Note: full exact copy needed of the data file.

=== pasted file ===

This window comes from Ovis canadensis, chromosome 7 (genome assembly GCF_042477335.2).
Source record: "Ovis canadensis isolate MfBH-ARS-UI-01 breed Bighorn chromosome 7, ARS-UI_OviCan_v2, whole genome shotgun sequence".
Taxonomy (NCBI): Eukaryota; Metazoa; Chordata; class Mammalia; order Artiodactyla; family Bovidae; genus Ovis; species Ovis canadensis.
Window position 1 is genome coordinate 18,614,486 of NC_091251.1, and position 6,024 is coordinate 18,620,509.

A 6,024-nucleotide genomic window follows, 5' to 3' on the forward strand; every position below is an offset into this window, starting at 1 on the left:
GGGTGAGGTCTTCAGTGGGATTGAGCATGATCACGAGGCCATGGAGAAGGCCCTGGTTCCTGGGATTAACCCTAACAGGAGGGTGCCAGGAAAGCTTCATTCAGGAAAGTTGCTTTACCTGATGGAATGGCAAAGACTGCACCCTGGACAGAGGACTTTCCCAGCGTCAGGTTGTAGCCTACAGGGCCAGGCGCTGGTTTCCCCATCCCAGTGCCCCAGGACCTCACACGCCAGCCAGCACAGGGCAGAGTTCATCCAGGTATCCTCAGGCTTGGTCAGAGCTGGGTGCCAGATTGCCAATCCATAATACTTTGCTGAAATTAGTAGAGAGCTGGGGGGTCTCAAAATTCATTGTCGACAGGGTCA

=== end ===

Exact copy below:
This window comes from Ovis canadensis, chromosome 7 (genome assembly GCF_042477335.2).
Source record: "Ovis canadensis isolate MfBH-ARS-UI-01 breed Bighorn chromosome 7, ARS-UI_OviCan_v2, whole genome shotgun sequence".
Taxonomy (NCBI): Eukaryota; Metazoa; Chordata; class Mammalia; order Artiodactyla; family Bovidae; genus Ovis; species Ovis canadensis.
Window position 1 is genome coordinate 18,614,486 of NC_091251.1, and position 6,024 is coordinate 18,620,509.

A 6,024-nucleotide genomic window follows, 5' to 3' on the forward strand; every position below is an offset into this window, starting at 1 on the left:
GGGTGAGGTCTTCAGTGGGATTGAGCATGATCACGAGGCCATGGAGAAGGCCCTGGTTCCTGGGATTAACCCTAACAGGAGGGTGCCAGGAAAGCTTCATTCAGGAAAGTTGCTTTACCTGATGGAATGGCAAAGACTGCACCCTGGACAGAGGACTTTCCCAGCGTCAGGTTGTAGCCTACAGGGCCAGGCGCTGGTTTCCCCATCCCAGTGCCCCAGGACCTCACACGCCAGCCAGCACAGGGCAGAGTTCATCCAGGTATCCTCAGGCTTGGTCAGAGCTGGGTGCCAGATTGCCAATCCATAATACTTTGCTGAAATTAGTAGAGAGCTGGGGGGTCTCAAAATTCATTGTCGACAGGGTCA